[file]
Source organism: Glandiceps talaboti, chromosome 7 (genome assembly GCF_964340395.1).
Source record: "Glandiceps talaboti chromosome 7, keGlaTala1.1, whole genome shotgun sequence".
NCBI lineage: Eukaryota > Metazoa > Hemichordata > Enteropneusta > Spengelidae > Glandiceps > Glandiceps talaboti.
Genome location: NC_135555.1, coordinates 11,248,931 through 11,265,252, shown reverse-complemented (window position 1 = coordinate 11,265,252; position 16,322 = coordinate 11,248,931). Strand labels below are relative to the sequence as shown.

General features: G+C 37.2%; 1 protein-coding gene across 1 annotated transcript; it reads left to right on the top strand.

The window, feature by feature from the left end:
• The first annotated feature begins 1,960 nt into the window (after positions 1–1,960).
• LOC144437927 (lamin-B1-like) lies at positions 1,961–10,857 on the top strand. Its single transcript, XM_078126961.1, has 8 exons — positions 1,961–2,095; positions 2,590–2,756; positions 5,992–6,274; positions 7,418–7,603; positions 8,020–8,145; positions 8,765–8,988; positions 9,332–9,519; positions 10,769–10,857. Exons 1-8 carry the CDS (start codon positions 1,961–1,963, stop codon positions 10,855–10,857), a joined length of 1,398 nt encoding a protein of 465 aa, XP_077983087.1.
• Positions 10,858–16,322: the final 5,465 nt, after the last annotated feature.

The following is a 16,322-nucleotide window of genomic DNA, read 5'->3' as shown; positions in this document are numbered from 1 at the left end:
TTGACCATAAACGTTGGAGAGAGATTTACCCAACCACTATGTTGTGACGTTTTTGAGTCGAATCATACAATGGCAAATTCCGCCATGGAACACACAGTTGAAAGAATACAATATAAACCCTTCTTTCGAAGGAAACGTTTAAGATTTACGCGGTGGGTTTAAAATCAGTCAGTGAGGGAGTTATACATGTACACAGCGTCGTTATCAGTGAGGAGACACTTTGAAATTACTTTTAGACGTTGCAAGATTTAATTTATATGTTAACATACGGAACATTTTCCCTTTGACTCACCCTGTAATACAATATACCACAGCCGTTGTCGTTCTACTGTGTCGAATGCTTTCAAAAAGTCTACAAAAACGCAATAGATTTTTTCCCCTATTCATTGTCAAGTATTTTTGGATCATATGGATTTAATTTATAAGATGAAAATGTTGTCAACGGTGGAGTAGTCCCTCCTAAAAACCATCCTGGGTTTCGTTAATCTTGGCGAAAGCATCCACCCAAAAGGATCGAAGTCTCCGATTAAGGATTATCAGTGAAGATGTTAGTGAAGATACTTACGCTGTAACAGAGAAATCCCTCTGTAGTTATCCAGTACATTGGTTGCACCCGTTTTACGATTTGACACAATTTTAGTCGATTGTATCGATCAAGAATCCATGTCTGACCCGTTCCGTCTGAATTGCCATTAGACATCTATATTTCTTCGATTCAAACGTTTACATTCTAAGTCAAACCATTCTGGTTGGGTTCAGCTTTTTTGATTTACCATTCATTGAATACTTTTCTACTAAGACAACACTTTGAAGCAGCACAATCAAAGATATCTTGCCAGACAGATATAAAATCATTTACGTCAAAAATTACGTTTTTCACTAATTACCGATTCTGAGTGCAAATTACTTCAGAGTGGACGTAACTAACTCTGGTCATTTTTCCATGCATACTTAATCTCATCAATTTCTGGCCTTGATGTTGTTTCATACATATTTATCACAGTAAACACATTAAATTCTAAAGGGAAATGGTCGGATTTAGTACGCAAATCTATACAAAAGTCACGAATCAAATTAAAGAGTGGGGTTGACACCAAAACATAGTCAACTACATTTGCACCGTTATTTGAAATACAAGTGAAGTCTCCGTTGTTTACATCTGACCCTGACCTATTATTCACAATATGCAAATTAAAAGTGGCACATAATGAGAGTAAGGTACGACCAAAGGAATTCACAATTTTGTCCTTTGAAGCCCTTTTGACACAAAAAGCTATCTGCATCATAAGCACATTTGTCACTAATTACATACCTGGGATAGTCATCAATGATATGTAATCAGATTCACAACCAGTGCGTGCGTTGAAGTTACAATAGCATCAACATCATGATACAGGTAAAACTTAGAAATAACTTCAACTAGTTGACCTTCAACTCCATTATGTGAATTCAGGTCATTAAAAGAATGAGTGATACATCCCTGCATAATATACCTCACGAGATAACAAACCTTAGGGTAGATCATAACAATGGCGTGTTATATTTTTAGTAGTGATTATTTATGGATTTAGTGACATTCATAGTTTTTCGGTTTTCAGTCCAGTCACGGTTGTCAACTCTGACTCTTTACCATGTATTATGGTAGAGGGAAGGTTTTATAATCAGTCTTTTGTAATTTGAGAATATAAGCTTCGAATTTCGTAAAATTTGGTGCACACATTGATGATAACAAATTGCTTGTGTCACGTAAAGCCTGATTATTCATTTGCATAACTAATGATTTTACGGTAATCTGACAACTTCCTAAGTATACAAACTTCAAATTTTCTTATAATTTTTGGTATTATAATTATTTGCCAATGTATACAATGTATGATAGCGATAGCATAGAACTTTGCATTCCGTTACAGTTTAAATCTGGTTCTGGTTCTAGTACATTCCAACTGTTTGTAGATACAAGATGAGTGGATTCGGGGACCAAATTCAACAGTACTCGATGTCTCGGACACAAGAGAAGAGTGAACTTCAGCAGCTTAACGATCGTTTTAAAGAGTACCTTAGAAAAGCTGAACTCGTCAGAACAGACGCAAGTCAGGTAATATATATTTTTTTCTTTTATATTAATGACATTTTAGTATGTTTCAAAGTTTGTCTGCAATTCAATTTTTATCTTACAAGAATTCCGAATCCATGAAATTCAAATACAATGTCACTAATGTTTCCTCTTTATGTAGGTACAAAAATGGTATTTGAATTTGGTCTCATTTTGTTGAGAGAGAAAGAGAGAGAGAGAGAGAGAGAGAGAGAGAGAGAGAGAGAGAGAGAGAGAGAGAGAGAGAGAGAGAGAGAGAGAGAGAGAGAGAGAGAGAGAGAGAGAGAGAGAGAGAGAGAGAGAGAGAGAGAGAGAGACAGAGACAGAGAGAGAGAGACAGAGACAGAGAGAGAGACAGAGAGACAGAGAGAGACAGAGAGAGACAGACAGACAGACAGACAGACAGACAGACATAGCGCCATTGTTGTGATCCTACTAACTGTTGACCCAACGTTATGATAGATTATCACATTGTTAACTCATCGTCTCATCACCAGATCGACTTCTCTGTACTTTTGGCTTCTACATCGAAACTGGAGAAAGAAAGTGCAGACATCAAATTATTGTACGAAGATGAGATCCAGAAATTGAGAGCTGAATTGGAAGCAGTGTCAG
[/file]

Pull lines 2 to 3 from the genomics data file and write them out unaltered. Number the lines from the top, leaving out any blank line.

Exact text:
Source record: "Glandiceps talaboti chromosome 7, keGlaTala1.1, whole genome shotgun sequence".
NCBI lineage: Eukaryota > Metazoa > Hemichordata > Enteropneusta > Spengelidae > Glandiceps > Glandiceps talaboti.